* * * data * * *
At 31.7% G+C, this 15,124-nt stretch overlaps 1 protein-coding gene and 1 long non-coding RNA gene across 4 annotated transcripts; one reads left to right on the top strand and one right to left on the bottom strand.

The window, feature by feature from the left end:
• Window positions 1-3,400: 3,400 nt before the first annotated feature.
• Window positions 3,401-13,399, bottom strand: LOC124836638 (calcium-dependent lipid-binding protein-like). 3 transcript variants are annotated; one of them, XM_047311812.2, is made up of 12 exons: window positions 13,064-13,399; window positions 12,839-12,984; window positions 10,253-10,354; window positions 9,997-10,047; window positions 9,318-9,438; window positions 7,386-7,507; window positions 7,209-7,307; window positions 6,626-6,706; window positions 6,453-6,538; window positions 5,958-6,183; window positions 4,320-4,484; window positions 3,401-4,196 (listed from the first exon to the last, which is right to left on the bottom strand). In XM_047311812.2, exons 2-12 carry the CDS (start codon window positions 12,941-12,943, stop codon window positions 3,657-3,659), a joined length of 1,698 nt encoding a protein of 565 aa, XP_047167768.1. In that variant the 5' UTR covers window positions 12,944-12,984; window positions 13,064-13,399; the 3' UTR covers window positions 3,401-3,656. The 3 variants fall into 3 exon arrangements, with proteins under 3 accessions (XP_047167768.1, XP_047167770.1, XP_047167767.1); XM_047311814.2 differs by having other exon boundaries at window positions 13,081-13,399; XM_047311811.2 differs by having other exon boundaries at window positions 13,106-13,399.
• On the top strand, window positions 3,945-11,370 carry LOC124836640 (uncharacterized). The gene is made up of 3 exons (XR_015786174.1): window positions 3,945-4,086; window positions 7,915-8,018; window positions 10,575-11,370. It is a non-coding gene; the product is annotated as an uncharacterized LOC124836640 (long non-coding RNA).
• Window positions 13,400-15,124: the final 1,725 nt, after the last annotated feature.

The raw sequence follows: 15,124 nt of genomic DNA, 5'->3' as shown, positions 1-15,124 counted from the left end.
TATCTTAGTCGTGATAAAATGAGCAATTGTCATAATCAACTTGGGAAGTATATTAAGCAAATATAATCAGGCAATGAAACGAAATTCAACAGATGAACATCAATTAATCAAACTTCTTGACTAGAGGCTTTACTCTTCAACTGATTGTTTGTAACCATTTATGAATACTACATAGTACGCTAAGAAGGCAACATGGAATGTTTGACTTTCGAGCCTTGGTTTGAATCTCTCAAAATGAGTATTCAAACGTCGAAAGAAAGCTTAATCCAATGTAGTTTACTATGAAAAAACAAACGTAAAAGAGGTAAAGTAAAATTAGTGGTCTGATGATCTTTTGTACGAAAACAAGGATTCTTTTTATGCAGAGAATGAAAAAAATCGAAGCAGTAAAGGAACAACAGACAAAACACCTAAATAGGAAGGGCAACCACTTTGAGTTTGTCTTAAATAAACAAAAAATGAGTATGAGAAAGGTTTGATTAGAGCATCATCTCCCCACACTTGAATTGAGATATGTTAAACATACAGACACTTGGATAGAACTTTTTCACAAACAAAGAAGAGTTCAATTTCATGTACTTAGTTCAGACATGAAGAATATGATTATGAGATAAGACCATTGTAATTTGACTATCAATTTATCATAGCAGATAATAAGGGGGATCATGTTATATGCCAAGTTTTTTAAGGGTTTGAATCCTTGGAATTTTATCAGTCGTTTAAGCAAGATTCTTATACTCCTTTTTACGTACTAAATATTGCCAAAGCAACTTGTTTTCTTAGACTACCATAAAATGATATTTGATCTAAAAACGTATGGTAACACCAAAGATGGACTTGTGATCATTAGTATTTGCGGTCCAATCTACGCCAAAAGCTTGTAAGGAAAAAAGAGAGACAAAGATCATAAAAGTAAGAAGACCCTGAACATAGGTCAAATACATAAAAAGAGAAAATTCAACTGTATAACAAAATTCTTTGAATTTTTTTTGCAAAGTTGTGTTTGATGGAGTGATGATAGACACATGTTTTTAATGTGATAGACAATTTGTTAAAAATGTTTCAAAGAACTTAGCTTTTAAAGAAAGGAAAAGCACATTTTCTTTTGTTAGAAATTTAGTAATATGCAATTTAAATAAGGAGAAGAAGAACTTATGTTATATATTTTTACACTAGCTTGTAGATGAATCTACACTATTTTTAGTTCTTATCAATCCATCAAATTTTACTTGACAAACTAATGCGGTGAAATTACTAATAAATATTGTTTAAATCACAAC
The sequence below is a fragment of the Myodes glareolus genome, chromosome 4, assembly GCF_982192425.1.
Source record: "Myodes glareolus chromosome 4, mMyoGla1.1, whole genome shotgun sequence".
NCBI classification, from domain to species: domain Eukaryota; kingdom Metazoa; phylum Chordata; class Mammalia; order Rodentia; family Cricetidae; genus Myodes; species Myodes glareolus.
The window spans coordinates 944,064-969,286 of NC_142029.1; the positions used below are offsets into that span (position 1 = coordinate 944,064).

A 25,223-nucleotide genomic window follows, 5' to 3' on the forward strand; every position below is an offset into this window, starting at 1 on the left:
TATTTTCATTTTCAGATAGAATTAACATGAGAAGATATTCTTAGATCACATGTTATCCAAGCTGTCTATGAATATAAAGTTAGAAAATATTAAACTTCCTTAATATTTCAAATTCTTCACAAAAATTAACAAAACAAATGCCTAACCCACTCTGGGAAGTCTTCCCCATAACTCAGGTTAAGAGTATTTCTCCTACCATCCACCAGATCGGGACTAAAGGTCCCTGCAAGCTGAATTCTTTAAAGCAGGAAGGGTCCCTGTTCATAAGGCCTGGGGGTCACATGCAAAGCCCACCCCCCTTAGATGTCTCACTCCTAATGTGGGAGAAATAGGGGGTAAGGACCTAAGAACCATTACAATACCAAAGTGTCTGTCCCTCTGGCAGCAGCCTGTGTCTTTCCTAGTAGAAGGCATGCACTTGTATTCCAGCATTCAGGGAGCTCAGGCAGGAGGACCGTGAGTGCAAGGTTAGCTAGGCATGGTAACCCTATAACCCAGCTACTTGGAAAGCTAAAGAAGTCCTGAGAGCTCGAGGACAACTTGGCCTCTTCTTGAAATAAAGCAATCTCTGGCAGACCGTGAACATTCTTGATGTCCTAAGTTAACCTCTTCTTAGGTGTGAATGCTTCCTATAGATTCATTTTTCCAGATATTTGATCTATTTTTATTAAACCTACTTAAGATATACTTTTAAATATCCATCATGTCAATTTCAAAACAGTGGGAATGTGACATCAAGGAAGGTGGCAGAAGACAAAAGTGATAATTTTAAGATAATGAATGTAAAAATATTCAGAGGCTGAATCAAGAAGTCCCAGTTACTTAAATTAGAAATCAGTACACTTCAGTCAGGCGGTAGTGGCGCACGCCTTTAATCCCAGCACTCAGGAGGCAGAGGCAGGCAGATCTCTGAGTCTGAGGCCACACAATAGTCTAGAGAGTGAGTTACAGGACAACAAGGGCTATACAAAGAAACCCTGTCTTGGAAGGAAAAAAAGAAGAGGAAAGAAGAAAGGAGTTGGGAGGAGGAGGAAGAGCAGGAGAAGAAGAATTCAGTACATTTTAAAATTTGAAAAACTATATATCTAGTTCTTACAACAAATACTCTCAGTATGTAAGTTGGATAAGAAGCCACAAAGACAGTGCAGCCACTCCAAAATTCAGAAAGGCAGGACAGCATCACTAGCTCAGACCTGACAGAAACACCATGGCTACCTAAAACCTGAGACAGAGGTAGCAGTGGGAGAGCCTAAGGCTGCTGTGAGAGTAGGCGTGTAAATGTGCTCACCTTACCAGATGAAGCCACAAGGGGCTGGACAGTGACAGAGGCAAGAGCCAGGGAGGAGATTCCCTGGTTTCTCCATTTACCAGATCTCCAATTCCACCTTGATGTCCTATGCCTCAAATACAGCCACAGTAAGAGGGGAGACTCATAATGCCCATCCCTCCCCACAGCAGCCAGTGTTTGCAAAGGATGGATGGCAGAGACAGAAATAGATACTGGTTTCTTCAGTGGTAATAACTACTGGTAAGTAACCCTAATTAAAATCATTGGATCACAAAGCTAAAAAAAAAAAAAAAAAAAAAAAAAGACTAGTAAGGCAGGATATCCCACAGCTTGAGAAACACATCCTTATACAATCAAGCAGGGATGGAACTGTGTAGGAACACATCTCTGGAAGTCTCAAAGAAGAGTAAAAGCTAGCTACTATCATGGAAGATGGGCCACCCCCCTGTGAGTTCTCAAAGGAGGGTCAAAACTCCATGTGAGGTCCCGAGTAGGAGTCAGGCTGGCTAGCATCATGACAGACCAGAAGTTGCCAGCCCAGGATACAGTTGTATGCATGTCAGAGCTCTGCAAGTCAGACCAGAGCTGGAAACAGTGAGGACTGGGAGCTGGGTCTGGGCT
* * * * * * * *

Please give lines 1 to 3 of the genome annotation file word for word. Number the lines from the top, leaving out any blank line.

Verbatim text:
At 31.7% G+C, this 15,124-nt stretch overlaps 1 protein-coding gene and 1 long non-coding RNA gene across 4 annotated transcripts; one reads left to right on the top strand and one right to left on the bottom strand.

The window, feature by feature from the left end:
• Window positions 1-3,400: 3,400 nt before the first annotated feature.